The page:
Tuesday, January 24, 2006

Chapter 6 - Thank God for Sadie

The sun hadn't quite come up as we weaved our way through the gates and around the orange rubber cones to what looked like the gate but it wasn't the pay area so a young black man with a .45 stuck into his belt without the aid of a holster directed us through some other cones that he moved for us and we drove through, accidentally hitting some others, to the pay area, paid our 5 bucks and were directed to follow a young white man in shorts on a bicycle -- who did not have a pistol but was well equipped with radio and all sorts of high tech security equipment(apparently you have to work your way up to a pistol and then a holster) -- to a place right in front of the square building that is the heart of all this funhouse entertainment. I was very happy to be situated there and reminded J of how I had chosen this very spot yesterday during our walk through as the one I would choose of all the spots on the asphalt and she agreed that it was wierd. Then a black man in a van pulled up waving a sheaf of official looking papers showing the young man on bicycle that he was in the wrong in giving us his spot so the young security guard apologized and directed us to a spot near the middle and toward the back. I didn't feel like arguing or asking for something better since he acted like he was letting us slide with the dogs as it was.

Next to us in the back was the "four for 5" sunglasses salesman, seen at every flea market in the world, while across from us was a Haitian woman with a van so packed with shoes it looked like a modern inner city parody of "There was an old woman who lived in a..."

I got the stuff out and was setting up as the sun rose and the temperature rose with it like the door of a blast furnace was slowly opening. I interrupted my set-up and located some water, luckily nearby, and filled a gallon jug at a drinking fountain for the dogs. I hadn't had coffee but I was controlling myself well. The place did not look like a stampede of upwardly mobile, monetarily insulated style mavins, or free spending style conscious tourist grandmothers would come bursting through the gates at any moment so we settled in with an oh well manner. But the fucking sun got hotter and hotter and there wasn't enough room in the alotted space to set the EZ-Up so I slid down against the van in the shade and we waited. It was a fairly typical vendor flea crowd, selling everything from old plastic pez dispensers to samurai swords.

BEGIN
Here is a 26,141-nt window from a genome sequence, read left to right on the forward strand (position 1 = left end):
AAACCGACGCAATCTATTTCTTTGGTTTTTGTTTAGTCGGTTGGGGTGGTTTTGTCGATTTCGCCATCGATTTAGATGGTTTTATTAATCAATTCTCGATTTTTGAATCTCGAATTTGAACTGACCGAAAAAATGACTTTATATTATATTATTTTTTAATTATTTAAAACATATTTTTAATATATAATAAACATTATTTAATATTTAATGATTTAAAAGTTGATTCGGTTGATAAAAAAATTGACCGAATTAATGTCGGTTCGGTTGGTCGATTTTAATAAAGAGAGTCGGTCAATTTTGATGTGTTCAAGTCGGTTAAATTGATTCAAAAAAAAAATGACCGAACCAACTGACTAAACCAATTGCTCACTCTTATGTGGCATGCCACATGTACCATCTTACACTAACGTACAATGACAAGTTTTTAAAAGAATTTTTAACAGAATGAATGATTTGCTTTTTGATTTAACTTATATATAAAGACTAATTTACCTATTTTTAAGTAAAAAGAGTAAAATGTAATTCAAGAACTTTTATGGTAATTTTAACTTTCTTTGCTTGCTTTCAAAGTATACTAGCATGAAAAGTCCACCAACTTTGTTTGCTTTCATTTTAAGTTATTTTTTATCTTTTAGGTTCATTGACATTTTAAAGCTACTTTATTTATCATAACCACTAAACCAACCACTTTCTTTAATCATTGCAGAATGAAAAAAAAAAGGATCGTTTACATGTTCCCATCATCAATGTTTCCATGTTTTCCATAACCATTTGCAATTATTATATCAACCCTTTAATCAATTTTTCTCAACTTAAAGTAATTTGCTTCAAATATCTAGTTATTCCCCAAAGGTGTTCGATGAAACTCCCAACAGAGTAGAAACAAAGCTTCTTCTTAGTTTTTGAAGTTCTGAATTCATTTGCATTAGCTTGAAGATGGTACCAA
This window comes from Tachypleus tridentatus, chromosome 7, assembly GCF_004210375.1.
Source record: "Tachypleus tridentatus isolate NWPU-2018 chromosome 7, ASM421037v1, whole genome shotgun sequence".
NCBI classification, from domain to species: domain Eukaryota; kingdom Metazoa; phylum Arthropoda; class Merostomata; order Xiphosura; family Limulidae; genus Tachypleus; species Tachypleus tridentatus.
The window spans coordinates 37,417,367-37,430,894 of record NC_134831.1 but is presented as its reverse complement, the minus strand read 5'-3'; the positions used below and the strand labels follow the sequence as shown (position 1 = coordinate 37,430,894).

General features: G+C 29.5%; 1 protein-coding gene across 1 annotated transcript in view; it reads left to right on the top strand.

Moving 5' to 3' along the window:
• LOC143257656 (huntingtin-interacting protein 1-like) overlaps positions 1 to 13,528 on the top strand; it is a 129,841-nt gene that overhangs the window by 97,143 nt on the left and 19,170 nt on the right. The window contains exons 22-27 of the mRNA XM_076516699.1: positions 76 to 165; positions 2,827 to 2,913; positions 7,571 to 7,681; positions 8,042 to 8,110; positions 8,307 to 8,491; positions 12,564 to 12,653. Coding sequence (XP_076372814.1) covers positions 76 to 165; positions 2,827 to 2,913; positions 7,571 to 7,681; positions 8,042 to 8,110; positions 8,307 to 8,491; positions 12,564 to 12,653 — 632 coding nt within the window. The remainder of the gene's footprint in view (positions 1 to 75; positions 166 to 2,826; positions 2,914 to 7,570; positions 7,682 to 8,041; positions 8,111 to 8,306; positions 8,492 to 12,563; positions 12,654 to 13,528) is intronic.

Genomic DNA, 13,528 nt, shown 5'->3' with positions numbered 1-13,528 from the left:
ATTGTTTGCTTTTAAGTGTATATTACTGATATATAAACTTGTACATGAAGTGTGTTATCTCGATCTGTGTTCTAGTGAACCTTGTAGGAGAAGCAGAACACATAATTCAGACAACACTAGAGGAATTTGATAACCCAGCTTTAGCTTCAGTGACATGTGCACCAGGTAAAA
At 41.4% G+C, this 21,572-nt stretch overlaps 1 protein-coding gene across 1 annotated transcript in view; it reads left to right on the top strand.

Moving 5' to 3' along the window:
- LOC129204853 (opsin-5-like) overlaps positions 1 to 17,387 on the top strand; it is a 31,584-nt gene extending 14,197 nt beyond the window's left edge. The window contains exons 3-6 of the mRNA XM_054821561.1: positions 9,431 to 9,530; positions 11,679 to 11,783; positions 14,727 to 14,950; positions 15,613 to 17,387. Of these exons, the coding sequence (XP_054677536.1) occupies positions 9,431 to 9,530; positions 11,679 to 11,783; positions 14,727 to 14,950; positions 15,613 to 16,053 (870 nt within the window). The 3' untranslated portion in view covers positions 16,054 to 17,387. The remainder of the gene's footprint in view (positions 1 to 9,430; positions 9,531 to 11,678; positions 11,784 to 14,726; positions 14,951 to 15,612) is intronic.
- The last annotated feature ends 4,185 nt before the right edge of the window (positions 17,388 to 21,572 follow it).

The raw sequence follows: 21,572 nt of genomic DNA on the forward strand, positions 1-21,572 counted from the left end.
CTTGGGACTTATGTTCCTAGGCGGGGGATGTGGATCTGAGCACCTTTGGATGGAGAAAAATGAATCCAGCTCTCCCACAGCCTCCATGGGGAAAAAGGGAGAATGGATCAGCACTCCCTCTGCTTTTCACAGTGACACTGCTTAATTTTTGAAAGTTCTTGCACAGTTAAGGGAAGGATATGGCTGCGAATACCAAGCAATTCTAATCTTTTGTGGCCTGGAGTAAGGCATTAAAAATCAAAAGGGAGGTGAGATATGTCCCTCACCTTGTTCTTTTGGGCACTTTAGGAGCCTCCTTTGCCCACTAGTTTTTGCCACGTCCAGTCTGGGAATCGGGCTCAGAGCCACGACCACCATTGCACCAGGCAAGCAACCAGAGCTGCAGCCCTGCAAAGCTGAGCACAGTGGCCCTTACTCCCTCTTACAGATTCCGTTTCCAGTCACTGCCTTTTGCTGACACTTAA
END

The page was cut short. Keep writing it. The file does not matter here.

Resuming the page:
We treated each other nicely but J was starving so she took the second to last 20 and went off in search of something to eat. Just after she left two black women came up and I was careful, per our new flea market strategy, to not say anything to them. I merely looked up and smiled and then looked away. Worked like a charm. People are so used to getting accosted at these things it is relief to shop without somebody trying to sell you something. In a few minutes they were asking questions and I sold them 40 bucks worth of earrings, decorated tableware, and a ring. I gave them a card and they told me they would contact me for more good deals. I was ecstatic and in a few minutes J came back lugging an armload of vegetables and her face lit up when I smiled at her. She said she expected me to be mad that she spent so much but in reality she only spent five bucks and got three bags of bananas, cukes, pears, tangerines and carrots so we feasted on the much needed veggies. Then suddenly there was Hank looking at me from the back of the van. "Whaa...! How'd you get out?" I led him to the passenger door and got him in and he crossed over the front seats and went out the open driver's side window. I got a little mad at him and immediately regretted it, seeing his expressive happy face go sad. I apologized quickly. The heat was becoming unbearable so I put the EZ-Up up anyway and let it go two or so feet into the fire lane. This provided us much cool relief with a slight breeze blowing and we sat there waiting for people but only a few drifted past, not buyers but admirers none the less and thank god for Sadie we were up to $75 in my pocket.